While just one weekly training session on average was enough to produce positive effects on muscles and bones, and also to give a reduction in self-rated problems with everyday activities, it was not enough to produce a significant improvement in aerobic fitness for the football group. Our previous studies show a good improvement in maximal oxygen uptake of average 11% for 3-6 months' football training comprising 2-3 weekly sessions, but the attendance in this study was obviously lower.
However, we were able to establish that the intensity of the football training was just as high as for other target groups with hypertension and type 2 diabetes and also that there was a good improvement in maximal oxygen update in the 50% of participants who had a low aerobic fitness rating at the start of the study".
Professor Peter Krustrup, Head of Research at SDU's Department of Sports Science and Clinical Biomechanics
Risk of lymphedema does not increase with participation in Football Fitness
Around one in three women treated for breast cancer experiences chronic swelling in the arm on the side where the breast has been removed, which is known as lymphoedema.
Previously, professionals advised their patients to be cautious in exerting themselves physically, because it was suspected that this increased the risk of developing lymphoedema. Many studies have now shown that this fear is unfounded, but there is only limited data insofar as this concerns participation in team sport, where physical contact between players is an expected part of the activity.
The researchers in Football Fitness ABC therefore measured whether the women who took part in the football training developed lymphoedema more often, or were more likely to experience worsening of an existing lymphoedema, compared to the women in the control group.
Results from the study have now shown that there was no difference between the groups, and thus no reason to believe that Football Fitness increases the risk of lymphoedema, and this result was recently published in the Nordic cancer journal Acta Oncologica.
Football Fitness ABC has upscaling potential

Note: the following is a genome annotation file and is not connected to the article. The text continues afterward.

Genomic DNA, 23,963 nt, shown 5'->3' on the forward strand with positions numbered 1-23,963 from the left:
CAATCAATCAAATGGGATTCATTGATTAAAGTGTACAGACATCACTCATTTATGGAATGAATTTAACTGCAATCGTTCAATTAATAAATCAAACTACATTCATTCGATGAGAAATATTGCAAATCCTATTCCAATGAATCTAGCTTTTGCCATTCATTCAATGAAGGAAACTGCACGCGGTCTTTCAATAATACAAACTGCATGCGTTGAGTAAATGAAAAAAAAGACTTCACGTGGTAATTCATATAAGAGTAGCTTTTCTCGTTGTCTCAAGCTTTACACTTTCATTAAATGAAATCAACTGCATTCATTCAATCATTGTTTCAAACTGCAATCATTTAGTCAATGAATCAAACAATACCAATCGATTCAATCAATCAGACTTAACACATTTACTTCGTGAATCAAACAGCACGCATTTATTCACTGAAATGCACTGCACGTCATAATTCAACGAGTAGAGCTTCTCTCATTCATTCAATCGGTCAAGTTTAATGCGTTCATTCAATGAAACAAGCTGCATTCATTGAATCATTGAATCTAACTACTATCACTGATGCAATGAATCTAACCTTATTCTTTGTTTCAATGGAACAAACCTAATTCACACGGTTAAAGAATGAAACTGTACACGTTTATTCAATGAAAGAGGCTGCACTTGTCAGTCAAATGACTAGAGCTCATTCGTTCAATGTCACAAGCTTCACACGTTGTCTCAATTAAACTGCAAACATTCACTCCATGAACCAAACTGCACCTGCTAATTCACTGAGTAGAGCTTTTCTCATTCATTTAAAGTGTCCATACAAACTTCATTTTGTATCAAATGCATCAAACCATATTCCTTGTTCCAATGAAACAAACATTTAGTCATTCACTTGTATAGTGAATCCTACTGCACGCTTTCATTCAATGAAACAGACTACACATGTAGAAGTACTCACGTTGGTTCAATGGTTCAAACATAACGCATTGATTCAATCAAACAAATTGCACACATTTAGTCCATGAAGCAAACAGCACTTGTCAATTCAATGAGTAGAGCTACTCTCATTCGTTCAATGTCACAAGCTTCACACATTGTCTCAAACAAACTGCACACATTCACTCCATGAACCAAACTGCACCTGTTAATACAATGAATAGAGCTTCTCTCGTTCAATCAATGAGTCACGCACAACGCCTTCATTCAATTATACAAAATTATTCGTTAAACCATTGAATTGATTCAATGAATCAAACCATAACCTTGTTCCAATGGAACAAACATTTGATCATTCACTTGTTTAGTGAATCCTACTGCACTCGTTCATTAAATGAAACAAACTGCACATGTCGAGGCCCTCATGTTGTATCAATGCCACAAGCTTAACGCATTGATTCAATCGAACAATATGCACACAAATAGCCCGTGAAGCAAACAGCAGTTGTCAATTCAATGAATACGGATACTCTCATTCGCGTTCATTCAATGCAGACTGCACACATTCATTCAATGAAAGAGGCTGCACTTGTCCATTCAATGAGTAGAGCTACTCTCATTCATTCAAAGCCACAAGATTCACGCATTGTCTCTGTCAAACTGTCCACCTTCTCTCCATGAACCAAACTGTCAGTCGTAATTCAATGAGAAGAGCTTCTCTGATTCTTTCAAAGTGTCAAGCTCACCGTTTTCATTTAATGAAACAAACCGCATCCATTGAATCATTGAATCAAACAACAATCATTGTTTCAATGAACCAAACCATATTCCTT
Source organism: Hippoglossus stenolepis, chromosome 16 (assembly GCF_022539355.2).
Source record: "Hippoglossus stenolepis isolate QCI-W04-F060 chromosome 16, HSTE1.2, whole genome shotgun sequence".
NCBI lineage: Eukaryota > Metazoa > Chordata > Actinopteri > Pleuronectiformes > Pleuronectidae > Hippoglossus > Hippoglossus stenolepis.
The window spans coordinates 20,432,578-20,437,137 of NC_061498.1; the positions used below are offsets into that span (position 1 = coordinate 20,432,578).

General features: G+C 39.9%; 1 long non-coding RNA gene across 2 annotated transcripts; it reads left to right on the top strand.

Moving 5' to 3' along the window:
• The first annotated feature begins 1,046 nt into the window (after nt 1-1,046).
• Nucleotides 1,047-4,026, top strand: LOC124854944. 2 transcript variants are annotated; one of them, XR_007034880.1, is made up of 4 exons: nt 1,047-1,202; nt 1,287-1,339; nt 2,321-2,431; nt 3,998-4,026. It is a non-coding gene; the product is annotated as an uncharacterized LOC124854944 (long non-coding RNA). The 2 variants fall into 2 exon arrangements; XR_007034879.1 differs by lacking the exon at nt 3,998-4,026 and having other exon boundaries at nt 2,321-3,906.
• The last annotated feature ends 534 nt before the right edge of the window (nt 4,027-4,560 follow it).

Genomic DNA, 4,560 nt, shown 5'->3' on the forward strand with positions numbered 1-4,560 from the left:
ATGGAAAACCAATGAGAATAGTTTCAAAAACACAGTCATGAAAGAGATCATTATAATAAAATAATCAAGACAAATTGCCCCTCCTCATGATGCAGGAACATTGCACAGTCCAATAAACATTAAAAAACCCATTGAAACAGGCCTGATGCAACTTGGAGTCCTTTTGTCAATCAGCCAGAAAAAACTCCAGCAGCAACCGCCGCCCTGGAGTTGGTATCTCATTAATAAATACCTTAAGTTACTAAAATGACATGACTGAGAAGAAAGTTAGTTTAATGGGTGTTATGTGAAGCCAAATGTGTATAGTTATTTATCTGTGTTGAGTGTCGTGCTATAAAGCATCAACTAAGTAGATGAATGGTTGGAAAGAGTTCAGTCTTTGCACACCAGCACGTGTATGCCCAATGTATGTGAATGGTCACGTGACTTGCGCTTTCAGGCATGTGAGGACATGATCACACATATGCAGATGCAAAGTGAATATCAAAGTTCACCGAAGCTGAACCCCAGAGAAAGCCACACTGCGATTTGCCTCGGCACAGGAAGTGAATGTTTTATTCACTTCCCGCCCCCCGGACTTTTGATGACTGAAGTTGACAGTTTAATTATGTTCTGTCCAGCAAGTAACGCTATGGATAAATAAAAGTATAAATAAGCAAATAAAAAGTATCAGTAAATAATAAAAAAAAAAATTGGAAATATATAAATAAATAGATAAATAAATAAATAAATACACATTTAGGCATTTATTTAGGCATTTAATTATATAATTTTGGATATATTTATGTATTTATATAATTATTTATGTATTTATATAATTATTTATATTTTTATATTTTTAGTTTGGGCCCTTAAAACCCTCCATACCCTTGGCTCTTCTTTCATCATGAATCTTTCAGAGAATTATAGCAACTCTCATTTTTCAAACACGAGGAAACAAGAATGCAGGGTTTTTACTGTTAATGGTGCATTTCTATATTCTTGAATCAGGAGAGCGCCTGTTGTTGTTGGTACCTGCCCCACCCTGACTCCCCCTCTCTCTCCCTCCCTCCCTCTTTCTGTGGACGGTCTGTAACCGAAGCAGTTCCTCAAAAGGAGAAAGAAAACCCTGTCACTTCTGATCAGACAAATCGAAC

Overall, the study shows that Football Fitness is an intense form of training for women treated for breast cancer, and Football Fitness appears to be able to counteract established long-term consequences of breast cancer treatment, such as loss of bone mass and lack of physical energy in everyday activities. These benefits are achieved without an increased risk of developing lymphoedema.
Peter Krustrup and Jacob Uth see potential in extending this form of training as a nationwide offering run by local football clubs under the Danish Football Association (DBU), ideally in partnership with hospitals and local health centres, in the same way as FC Prostate. At the same time, they stress that this is the first study in this area, and there remains a need for larger studies in order to be able to generalise the results to women treated for breast cancer generally, including women older than those participating in this study.
About the study
- 68 women aged 23-74, with an average age of 48, participated in the study.
- 2/3 were randomly assigned to Football Fitness training, which was offered twice weekly over 12 months. 1/3 were randomly assigned to a control group, which did not participate in the training. Participants in the control group were given the opportunity to participate in Football Fitness training after the project period.
- Compared with the control group, the Football Fitness group improved balance, muscle strength in the legs and bone density in the lumbar spine. At the same time, they experienced a reduction in physical barriers to everyday activities.
- Compared with the control group, the Football Fitness group improved balance by 27.5%, leg muscle strength by 8.4% and lumbar spine bone density by 2.5%.
- Breast cancer is the most commonly diagnosed cancer worldwide with 2.3 million women diagnosed in 2019. In the USA alone, 268.600 women were diagnosed with breast cancer in 2019.
Uth, J., et al. (2021) One year of Football Fitness improves L1–L4 BMD, postural balance, and muscle strength in women treated for breast cancer. Scandinavian Journal of Medicine & Science in Sports. doi.org/10.1111/sms.13963.